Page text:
Trump aides exploring executive actions to curb voting by mail

Filed under: Criminal, Fascism, Health, News, Political, Questions, Reason — Scottie @ 17:50

tRump and crew will do anything to rig the election in his favor.   Hugs

https://www.politico.com/news/2020/08/08/trump-wants-to-cut-mail-in-voting-the-republican-machine-is-helping-him-392428

Trump’s campaign and the Republican Party have taken to the courts dozens to challenge voting rules. Trump’s aides are pondering possible executive actions.

This past spring, President Donald Trump began a full-fledged assault on voting by mail, tweeting, retweeting and railing about massive fraud and rigged elections with scant evidence.

Then the Republican apparatus got to work backing up the president.

In the weeks since, Trump’s campaign and the Republican National Committee have taken to the courts dozens of times as part of a $20 million effort to challenge voting rules, including filing their own lawsuits in several battleground states, including Minnesota, Pennsylvania and Nevada. And around the time Trump started musing about delaying the election last week, aides and outside advisers began scrambling to ponder possible executive actions he could take to curb mail-in voting — everything from directing the postal service to not deliver certain ballots to stopping local officials from counting them after Election Day.

But the flurry of activity is buoying the president in other ways. Namely, it has allowed Trump to present himself as a fighter on an issue that many of his most fervent supporters have taken up in the last few months.

Trump fans, said John Fredericks, a conservative radio host who serves on the Trump campaign’s advisory committee, “think Trump is going to win legitimately, but the Democrats are trying to steal the election by manipulating mail-out ballots. They want the president to jawbone enough so there’s a level of outrage to get rid of these ballots.”

Trump has spent months railing against mail-in voting as the pandemic raged and his poll numbers dropped nationally and in battleground states. Yet on Tuesday, Trump appeared to change his mind for one battleground state: Florida. He claimed that because the state’s two back-to-back Republican governors — Ron DeSantis and Rick Scott — had managed elections professionally. Sophia Lin Lakin, deputy director of the American Civil Liberties Union’s Voting Rights Project, dubbed Trump’s action “hypocritical.”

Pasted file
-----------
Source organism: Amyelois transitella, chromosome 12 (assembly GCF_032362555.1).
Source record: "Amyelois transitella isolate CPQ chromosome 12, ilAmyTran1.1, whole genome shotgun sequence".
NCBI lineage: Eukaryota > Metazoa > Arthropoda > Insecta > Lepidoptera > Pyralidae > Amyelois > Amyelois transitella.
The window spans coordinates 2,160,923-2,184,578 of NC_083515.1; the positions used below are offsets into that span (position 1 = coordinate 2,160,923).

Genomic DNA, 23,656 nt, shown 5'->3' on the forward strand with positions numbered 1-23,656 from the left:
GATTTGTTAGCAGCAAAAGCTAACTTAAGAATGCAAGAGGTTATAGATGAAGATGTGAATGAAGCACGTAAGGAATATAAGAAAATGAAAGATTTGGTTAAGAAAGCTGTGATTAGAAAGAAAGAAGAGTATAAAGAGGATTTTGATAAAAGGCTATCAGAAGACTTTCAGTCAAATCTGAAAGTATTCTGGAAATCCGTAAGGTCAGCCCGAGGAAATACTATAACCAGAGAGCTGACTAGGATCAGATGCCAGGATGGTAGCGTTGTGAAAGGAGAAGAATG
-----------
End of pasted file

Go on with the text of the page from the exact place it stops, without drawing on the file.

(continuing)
Voting specialists also note that five states — Colorado, Hawaii, Oregon, Utah and Washington — already conduct elections entirely by mail with few problems. This fall, three additional states — California, Vermont and Nevada — plan to send ballots to registered voters because of the pandemic.

“They’re absolutely exaggerating and overstating the fraud. It is not a rampant problem,” said Sean Morales-Doyle, deputy director at the Brennan Center for Justice’s Democracy Program, where he focuses on voting rights and elections. “It is not the existential threat that the president says it is.”

Trump, impatient with the slow nature of lawsuits, suggested last week that the November election be postponed, though he later claimed he was merely trying to highlight the possibility of fraud after he faced a backlash from even members of his own party. Only Congress can change the date of the election.

Since then, Trump has mused to aides about what executive orders, if any, he could sign to curb voting by mail.

“I have the right to do it,” Trump told reporters Monday. “We haven’t gotten there yet. We’ll see what happens.”

Yet even conservatives allies, including von Spakovsky, are skeptical Trump has the authority to intervene in elections. John Yoo, a senior Justice Department attorney under former President George W. Bush, agreed. Yoo has been advising the White House recently on unilateral actions Trump could take on immigration, health care and taxes. But he said it didn’t appear Trump could take significant executive action on mail-in voting

Some suggested Trump could try to stop local officials from counting remote ballots after Election Day and direct the Postal Service to not deliver certain ballots to voters using an emergency declaration, according to one of the people.

Election experts said a more likely option for Trump would be sending federal officials into states under the guise of ensuring every vote is counted, citing the 15th Amendment or the Voting Rights Act.

Any of the moves would be immediately challenged in court.

“It would certainly be unprecedented to attempt to control any aspect of the election process,” said Richard Pildes, a professor of constitutional law at the New York University School of Law and leading expert on election law. “The courts would scrutinize any action closely.”

More at the link above.   However this is clearly an attempt by tRump and his crew  to sabotage the election, to rig it in favor of tRump.  Our very democracy is on the ropes here, and will be decided by this election.   It scares the piss out of me how close this is and how badly it could go wrong.   Hugs